Loose Pass: Welcoming hosts, Island issues and Chester

This week we will mostly be concerning ourselves with welcoming hosts, Samoa’s and Tonga’s problems, and Springbok great Chester Williams…

A warm welcome

Nine days to go, but now the wind has died down, the party is already up and running in earnest. The Japanese are proving themselves worthy hosts already, happy to go the extra yard. For example: who would ever have imagined ‘Hen Wlad Fy Nhadau‘ being sung by a Japanese choir? Not least when the only evidence of any other cross-cultural singing between the two nations is Max Boyce’s ‘Asso Asso Yogoshi’!

For a further example, look no further than the schoolchildren in Kashiwa who put on a haka to match the very finest delivered by this tournament’s favourites. Or the 6,000 who turned up to watch a Springbok training session in Kagoshima on Monday.

But best of all was the welcome reserved for England, who tried to arrive but couldn’t after wind and rain hammered Tokyo and left the squad stuck in a plane in Tokyo airport for five hours. Given the BA strikes and the remnants of Hurricane Dorian that have left parts of the UK soaking over the past couple of days, the English must have felt right at home. Rumours that Japanese politicians would come to the reception and stand there shouting at each other wearing blond wigs for a few hours proved wide of the mark, however.

Welcome to Miyazaki 宮崎#RWC2019 #CarryThemHome pic.twitter.com/x3SF6QDF9j

— England Rugby (@EnglandRugby) September 10, 2019

Australia’s arrival has been delayed too, ostensibly also because of Typhoon Faxai, but Scotland have made it safely there, where their arrival was noteworthy perhaps for the best moment of trying to fit in: a local journalist donning a scrum cap to wear at his interviews.

It’s going to be a fun World Cup at the tables of these hosts.

An opportunity missed

It wasn’t just the scoreline, it was the memories. As Tonga shipped try after try against the All Blacks last weekend, you had to think back to some of the more epic clashes between the two: the war-dance stand-off in 2003 and the two World Cup pool meetings between the two since. Heck, it’s only eight years since Tonga were good enough to beat France.

Meanwhile, a review of Samoa this week was damning about the personnel. Not those going, but those who just couldn’t give up club time and salaries. Melani Nanai and Jordan Taufua are the two best-known names, but there were others too, who just couldn’t do without their wages and were never going to get anything from their unions.

Not that that is particularly the unions’ faults either, but the dreadful way in which rugby’s structures run roughshod over a region that produces more than 20 per cent of the globe’s professional players is as shameless as it is shameful.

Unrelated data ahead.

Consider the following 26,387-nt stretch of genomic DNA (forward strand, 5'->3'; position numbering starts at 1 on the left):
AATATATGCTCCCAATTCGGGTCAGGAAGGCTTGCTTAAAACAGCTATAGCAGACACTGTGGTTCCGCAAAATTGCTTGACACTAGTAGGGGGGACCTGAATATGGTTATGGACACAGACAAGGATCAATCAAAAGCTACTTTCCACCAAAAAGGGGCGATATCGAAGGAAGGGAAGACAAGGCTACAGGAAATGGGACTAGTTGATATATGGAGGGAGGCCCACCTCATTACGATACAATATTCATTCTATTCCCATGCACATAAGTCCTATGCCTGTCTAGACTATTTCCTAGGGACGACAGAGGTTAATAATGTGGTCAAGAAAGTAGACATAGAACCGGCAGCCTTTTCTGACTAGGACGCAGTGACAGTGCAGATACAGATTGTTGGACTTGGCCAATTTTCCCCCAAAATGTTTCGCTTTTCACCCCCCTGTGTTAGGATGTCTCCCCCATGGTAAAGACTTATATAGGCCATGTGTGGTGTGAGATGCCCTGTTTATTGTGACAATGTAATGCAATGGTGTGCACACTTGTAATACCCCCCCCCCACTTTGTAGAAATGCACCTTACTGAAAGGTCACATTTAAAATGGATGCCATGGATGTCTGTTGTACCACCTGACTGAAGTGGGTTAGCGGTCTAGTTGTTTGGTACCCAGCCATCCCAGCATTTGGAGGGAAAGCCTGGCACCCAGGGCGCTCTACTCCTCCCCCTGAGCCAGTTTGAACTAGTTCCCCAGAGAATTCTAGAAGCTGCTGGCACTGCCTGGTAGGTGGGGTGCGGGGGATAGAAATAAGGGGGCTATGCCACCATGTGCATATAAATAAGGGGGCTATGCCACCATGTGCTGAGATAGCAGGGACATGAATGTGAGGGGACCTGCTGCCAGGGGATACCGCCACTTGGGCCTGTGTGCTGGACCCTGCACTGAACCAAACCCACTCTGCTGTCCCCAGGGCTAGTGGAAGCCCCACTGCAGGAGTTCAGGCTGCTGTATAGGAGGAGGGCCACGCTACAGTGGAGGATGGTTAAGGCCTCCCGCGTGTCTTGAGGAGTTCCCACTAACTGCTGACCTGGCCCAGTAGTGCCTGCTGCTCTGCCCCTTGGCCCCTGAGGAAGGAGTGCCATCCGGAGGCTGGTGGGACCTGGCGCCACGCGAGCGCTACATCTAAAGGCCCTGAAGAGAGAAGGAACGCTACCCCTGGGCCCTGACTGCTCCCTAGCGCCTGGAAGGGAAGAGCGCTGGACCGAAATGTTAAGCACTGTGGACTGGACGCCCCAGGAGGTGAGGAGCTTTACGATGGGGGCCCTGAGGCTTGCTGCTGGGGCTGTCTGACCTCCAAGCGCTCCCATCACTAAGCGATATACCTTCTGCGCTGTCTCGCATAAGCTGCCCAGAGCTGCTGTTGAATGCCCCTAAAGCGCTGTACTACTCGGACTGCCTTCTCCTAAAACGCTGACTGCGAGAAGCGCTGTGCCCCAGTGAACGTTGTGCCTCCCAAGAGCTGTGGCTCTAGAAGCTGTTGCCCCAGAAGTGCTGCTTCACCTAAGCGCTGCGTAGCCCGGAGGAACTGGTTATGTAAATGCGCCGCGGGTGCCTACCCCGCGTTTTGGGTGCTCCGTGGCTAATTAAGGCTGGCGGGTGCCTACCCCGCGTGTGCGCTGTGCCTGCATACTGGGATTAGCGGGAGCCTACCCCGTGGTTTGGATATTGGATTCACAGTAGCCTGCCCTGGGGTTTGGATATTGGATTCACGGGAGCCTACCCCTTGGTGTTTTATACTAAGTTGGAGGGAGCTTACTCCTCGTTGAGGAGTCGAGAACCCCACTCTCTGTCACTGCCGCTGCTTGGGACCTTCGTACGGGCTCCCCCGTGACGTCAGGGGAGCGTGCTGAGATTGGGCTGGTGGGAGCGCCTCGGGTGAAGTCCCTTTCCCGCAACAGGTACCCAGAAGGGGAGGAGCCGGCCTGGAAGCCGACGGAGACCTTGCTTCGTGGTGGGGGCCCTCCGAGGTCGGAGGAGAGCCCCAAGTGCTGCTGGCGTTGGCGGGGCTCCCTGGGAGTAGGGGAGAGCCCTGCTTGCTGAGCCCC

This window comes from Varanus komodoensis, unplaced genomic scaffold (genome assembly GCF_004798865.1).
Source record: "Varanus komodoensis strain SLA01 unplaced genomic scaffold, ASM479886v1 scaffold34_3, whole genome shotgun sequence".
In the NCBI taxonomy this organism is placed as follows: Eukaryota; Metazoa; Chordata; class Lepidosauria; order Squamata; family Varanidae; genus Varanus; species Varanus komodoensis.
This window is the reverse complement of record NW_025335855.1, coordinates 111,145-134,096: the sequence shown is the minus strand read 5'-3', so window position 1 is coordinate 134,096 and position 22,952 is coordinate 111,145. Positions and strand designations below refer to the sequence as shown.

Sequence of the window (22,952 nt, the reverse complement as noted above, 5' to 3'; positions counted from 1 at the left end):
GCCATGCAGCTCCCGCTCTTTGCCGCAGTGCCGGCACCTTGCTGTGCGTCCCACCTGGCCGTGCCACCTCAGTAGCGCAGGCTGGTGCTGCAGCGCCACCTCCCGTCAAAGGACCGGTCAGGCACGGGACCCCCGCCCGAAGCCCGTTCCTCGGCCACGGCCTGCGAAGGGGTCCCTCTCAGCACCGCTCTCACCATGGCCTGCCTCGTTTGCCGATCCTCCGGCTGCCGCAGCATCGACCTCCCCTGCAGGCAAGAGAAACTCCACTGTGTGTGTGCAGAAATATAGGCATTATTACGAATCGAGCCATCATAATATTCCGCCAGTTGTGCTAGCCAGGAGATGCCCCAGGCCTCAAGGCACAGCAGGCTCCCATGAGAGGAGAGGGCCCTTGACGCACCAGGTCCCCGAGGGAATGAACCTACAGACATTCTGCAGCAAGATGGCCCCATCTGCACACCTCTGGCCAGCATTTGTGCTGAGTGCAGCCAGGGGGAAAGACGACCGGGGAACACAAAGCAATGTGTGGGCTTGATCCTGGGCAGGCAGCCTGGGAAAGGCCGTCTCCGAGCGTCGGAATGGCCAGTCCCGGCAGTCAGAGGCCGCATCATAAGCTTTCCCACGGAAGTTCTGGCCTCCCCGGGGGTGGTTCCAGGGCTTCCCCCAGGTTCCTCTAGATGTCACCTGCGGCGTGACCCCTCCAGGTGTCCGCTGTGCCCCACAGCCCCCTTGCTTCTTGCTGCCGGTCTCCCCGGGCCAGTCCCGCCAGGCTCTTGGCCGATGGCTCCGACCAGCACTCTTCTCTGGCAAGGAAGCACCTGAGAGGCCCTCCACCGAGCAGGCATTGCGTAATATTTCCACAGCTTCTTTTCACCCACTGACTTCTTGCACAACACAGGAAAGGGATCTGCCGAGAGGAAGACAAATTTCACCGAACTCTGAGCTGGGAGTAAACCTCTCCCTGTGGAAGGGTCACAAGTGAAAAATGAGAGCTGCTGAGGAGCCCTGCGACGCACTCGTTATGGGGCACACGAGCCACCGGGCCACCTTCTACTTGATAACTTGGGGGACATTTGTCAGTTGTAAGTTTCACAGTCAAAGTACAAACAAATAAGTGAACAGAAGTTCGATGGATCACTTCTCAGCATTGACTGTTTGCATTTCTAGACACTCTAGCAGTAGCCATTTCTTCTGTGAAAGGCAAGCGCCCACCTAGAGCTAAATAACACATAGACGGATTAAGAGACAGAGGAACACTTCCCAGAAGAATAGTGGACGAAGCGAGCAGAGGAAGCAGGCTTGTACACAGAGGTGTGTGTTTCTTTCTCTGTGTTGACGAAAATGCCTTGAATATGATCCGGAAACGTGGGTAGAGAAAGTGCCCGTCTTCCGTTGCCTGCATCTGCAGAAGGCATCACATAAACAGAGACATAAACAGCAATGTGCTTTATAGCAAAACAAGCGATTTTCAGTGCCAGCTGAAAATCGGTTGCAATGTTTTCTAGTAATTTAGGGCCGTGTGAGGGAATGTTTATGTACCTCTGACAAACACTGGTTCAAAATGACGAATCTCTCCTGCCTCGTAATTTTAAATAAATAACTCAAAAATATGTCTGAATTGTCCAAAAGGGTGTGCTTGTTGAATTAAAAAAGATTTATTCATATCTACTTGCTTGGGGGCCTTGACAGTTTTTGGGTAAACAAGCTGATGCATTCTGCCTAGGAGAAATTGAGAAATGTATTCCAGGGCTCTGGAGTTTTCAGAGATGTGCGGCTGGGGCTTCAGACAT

How many top-class teams from these two countries, and Fiji, have been lost to the fact that, as tiny commercial markets, the unions can’t produce the revenue they need to keep or play the creams of their crops? How many potential teams of players from these nations play for other countries of more means and a willingness to wait out residency periods?

Both Samoa and Tonga have good squads of players. Both have good coaches and will likely produce better results than the warm-up games have hinted at. But neither will be at full strength at a World Cup that absolutely promises to be closer than ever. Which, given the way the game and its finances have developed over the past few years, is a travesty.

Cheers, Chester

The defining moment of Chester Williams’ career did not come in 1995, as many suspect, but in 1999 when he was dropped from the Springbok squad. The reason? It is said that Nick Mallett told Williams he had already filled the squad with his quota of black players and that was enough.

The world of rugby mourns the passing of @Springboks great Chester Williams. A true legend on and off the pitch! pic.twitter.com/c6nXHNcp2y

— World Rugby (@WorldRugby) September 6, 2019

Williams, who retired from playing in 2000, continued to remind people that he considered his marketing as the big post-apartheid black success as a sham, and that he never felt accepted within the squad or the set-up, that he always felt he was the black face to put on an image rather than the player the coaches wanted there.

But he still defined a generation and served as a beacon of hope for the post-apartheid era. And it is tragic that he has passed just days before South Africa’s World Cup is opened against New Zealand, led by a black player in charge of a squad where black players are as plentiful as their places are merited. His place in history is assured.

Loose Pass compiled by Lawrence Nolan